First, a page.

North Texas Vets Advise Influenza Prevention for Dogs


A veterinarian with dog | Image by Shutterstock

While they may hide it better, dogs, like their owners, are susceptible to respiratory illness. Thankfully, North Texas vets advise influenza prevention for dogs.

According to Dr. Sonya Hansen of BluePearl Pet Hospital North Texas in Lewisville, dogs can succumb to what is known as the canine infectious respiratory disease complex, a collection of numerous viruses.

“It can be viruses and actually bacterial infections. And it can present very similarly, so we often don’t know which one particularly a dog is being affected with,” Hansen explained.

“We haven’t specifically had any cases at our hospital yet or reported right in the Dallas area, but we know that it is moving,” she said.

The highly contagious respiratory illness can quickly spread from dog to dog. Vets recommend keeping a close eye on symptoms like reduced appetite, fever, shortness of breath, sneezing, gum discoloration, coughing, and discharge from the eyes or the nose.

“If you notice your dog has some, like, nasal discharge, coughing or sneezing, I would advise (that you) don’t bring your dog to any dog park or gathering, event,” suggested Dr. Sandy Young, a colleague of Dr. Hansen’s.

Young cautioned, “If a dog were to sneeze on your hands or you were to pet a dog and then you were to pet your own dog, you could transmit it that way.”

Although it can spread quickly, the sickness is typically not fatal for infected dogs, nor does it impact humans. 

“It is very similar to the flu that humans get. Fortunately, it is not contagious to humans and only affects our dogs … They may be sluggish, they will sneeze and cough, may have some discharge from their nose, their appetite may be somewhat depressed, and they really just feel pretty yuck,” says Dr. Lori Teller, a veterinarian and clinical associate professor at Texas A&M University’s School of Veterinary Medicine.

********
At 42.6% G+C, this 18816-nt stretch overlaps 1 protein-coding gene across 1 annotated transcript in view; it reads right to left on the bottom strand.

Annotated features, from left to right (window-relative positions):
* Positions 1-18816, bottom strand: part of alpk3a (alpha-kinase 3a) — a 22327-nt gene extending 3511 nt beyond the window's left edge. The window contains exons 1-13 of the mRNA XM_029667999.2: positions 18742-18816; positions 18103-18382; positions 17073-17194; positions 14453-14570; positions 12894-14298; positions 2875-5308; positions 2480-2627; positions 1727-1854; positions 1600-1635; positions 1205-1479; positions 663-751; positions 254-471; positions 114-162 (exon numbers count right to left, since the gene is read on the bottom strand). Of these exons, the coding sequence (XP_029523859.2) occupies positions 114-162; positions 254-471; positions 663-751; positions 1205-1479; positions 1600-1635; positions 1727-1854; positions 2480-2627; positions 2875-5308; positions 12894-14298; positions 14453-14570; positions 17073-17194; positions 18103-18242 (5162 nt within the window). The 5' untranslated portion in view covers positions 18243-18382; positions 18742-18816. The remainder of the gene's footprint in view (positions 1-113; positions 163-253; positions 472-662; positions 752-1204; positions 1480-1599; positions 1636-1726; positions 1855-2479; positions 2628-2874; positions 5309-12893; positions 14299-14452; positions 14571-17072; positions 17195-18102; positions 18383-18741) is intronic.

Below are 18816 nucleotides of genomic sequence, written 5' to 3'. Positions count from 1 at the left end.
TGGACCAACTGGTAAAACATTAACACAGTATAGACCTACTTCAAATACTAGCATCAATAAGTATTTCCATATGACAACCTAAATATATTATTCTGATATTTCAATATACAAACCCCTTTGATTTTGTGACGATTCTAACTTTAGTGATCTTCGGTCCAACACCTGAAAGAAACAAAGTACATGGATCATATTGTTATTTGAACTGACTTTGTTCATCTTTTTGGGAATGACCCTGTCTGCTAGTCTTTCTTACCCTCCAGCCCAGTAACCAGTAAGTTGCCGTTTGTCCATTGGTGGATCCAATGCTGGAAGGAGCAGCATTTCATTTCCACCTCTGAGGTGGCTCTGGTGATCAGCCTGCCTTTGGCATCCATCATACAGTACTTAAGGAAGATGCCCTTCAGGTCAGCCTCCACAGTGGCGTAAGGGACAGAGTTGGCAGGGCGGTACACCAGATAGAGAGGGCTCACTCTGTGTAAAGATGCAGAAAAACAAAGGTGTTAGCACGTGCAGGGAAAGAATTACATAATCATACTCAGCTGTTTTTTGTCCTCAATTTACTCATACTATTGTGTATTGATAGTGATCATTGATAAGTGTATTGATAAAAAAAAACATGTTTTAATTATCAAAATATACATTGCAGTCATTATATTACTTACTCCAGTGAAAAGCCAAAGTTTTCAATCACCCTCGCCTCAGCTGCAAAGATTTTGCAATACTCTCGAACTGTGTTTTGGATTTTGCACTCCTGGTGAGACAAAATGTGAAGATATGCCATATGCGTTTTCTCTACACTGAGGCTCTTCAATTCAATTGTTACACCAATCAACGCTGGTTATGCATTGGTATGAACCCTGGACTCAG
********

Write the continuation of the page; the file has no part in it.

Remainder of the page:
Unlike the flu humans are familiar with, the canine respiratory disease does not necessarily ebb and flow with the seasons.

“It does not tend to be seasonal in our dog population. But I do think we are on hyperalert for any kind of viral outbreak, whether it’s human or dogs or other animals,” says Teller.

Owners should be particularly vigilant in areas where dogs gather, like “dog daycare”, boarding facilities, dog parks,” says Teller. “[A]ll of those kinds of things where dogs are in close contact with other dogs and that’s where it tends to spread.”

If your dog happens to succumb to influenza, Teller says some medications can be given to help relieve symptoms, so it may be worth consulting your veterinarian. She noted, however, that you “don’t give your dog the human medicine,” as “some of those can be really toxic.”

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